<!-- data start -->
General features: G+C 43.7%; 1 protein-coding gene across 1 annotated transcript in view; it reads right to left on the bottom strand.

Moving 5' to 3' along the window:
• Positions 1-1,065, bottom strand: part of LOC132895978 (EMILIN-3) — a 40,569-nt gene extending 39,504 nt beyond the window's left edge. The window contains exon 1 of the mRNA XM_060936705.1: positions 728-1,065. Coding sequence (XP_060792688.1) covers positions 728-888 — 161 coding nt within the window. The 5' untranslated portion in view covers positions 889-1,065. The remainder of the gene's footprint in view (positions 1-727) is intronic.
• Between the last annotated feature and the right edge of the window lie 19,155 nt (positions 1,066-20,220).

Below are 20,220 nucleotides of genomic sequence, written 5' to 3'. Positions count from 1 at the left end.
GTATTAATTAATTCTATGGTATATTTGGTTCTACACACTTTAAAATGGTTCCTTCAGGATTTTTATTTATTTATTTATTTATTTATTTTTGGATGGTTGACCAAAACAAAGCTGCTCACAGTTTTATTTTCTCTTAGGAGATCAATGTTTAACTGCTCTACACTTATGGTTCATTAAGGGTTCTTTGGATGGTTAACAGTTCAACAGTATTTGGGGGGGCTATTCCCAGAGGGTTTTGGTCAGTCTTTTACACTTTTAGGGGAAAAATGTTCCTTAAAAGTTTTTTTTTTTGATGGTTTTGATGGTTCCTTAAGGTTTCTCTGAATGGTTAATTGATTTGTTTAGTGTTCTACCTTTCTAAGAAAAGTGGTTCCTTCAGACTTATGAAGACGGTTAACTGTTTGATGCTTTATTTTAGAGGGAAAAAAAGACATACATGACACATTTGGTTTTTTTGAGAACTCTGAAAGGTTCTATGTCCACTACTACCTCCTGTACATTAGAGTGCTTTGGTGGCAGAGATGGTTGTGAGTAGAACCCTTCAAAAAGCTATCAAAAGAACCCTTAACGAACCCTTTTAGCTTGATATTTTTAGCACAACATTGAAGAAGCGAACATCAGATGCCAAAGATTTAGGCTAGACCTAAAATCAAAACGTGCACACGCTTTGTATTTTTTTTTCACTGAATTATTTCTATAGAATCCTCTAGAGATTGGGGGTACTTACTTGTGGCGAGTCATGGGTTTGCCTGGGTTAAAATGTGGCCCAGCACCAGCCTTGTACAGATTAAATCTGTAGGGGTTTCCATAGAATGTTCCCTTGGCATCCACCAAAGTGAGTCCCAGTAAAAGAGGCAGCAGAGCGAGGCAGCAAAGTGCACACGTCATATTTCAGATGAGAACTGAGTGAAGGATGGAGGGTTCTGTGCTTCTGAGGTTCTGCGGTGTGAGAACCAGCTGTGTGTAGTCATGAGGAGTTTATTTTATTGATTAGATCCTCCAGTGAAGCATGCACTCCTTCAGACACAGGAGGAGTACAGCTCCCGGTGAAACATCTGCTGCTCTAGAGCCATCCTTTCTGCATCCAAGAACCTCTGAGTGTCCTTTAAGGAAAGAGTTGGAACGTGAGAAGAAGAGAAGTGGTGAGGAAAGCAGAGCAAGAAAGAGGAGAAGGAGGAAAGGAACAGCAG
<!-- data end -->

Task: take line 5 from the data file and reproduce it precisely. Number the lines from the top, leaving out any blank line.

Below are 20,220 nucleotides of genomic sequence, written 5' to 3'. Positions count from 1 at the left end.